Power and the Social Self

  • Ana GuinoteEmail author
  • Alice Cai


This chapter presents a comprehensive, scholarly review on the effects of power on powerholders’ social judgments and behavior. Power is with no doubt a key concept that characterizes asymmetric social relations. The chapter does not only bring together the most important approaches to the understanding of what it means to be in a powerful position, but also proposes a very clear conclusion namely that power amplifies the active self of the powerholder, a self that is understood as situated and linked to the social context. Implications of this conclusion resonate that power may magnify problematic self-aspects such as tendencies to preserve ones power and to pay less attention to other’s needs compared to one’s own—tendencies that contribute to the maintenance and aggravation of social inequality beyond of what is acceptable. Yet what is magnified by power depends on what dominates in the person and in the contextualized situation, including the possible inclusion of others in the self and the possible endorsement of ideologies promoting equality.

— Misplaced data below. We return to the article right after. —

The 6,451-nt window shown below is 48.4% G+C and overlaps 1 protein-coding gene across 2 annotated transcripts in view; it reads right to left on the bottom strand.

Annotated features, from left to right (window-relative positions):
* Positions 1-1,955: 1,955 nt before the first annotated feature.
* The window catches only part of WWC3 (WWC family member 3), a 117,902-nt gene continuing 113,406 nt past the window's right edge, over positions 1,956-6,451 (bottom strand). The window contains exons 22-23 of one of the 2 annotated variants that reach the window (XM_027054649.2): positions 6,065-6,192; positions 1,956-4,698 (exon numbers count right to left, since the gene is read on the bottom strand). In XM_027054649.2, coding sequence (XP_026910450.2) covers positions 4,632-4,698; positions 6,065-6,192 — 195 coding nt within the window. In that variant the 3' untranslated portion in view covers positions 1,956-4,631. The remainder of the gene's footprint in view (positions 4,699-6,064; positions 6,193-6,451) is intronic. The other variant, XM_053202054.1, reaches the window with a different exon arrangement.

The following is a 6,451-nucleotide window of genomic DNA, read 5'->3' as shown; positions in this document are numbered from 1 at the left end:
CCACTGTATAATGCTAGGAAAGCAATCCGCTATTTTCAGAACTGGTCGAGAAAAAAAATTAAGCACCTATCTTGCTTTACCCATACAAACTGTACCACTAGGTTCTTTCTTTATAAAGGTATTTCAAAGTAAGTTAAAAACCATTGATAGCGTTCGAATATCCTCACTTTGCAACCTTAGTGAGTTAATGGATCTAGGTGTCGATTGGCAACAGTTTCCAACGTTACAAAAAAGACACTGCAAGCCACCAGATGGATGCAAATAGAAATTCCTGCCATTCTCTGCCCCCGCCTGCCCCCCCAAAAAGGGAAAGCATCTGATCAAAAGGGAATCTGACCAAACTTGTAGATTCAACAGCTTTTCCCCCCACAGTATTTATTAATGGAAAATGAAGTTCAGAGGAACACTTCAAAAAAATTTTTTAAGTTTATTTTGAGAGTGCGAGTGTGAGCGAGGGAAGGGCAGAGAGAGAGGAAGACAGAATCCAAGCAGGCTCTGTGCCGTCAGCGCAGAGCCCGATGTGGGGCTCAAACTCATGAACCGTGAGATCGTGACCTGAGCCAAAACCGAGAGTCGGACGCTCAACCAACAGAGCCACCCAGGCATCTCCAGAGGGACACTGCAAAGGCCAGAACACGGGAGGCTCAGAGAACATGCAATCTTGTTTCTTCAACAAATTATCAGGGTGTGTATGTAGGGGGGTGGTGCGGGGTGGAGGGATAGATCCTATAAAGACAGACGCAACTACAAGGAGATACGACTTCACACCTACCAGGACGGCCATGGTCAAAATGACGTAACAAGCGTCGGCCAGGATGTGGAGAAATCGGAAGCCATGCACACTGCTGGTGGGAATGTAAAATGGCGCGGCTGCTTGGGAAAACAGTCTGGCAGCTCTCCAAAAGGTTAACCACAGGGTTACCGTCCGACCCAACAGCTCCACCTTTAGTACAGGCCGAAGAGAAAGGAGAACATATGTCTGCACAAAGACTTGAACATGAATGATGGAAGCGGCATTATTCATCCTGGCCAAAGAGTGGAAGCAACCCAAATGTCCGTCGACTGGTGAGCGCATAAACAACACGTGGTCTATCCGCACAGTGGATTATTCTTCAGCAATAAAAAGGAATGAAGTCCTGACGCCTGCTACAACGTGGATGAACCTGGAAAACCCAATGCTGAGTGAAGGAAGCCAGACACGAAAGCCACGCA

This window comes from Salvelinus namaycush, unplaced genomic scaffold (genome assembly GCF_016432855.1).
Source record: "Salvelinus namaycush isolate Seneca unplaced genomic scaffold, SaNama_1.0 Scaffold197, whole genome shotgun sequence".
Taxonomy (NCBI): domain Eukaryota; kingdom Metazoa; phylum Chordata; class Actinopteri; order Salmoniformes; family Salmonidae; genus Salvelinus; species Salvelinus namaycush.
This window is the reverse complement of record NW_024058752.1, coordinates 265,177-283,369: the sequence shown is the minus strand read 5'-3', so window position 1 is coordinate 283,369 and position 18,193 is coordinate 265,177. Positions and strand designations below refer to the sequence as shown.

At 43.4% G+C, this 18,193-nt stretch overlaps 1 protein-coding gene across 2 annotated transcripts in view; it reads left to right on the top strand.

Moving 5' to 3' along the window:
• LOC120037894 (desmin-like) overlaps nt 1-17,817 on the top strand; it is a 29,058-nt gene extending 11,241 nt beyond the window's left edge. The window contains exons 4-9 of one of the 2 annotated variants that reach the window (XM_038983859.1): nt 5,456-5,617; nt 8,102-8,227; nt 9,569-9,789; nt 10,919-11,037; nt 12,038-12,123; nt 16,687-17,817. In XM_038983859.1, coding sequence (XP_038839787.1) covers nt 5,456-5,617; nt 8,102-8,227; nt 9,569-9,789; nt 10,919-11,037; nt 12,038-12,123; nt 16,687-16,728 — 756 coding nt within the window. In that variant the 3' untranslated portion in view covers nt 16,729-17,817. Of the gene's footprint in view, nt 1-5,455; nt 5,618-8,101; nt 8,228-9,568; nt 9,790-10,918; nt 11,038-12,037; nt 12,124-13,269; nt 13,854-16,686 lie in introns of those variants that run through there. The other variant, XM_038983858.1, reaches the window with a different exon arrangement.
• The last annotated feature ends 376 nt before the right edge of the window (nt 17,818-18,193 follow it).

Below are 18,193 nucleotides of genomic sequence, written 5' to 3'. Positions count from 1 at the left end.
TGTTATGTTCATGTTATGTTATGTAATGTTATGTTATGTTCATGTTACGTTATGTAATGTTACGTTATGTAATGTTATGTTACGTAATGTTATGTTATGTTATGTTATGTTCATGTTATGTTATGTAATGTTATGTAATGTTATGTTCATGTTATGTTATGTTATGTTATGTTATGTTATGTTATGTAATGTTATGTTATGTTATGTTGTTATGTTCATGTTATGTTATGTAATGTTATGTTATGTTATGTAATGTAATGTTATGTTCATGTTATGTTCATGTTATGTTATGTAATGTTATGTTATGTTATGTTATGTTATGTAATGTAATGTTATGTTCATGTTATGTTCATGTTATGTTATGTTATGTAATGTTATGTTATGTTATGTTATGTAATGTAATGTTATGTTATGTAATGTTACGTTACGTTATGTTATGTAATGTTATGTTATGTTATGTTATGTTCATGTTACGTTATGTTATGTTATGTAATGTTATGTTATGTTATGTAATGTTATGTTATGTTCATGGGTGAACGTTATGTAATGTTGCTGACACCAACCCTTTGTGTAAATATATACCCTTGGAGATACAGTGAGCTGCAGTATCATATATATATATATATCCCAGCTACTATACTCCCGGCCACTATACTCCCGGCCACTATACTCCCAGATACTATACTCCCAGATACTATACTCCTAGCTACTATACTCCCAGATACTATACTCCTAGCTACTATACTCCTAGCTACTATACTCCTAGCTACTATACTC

Power Self Social inequalities Social perception Corruption 


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© Springer International Publishing Switzerland 2016

Authors and Affiliations

  1. 1.University College of LondonLondonUK
  2. 2.Leardership Knowledge CenterNova School of Business and EconomicsLisbonPortugal

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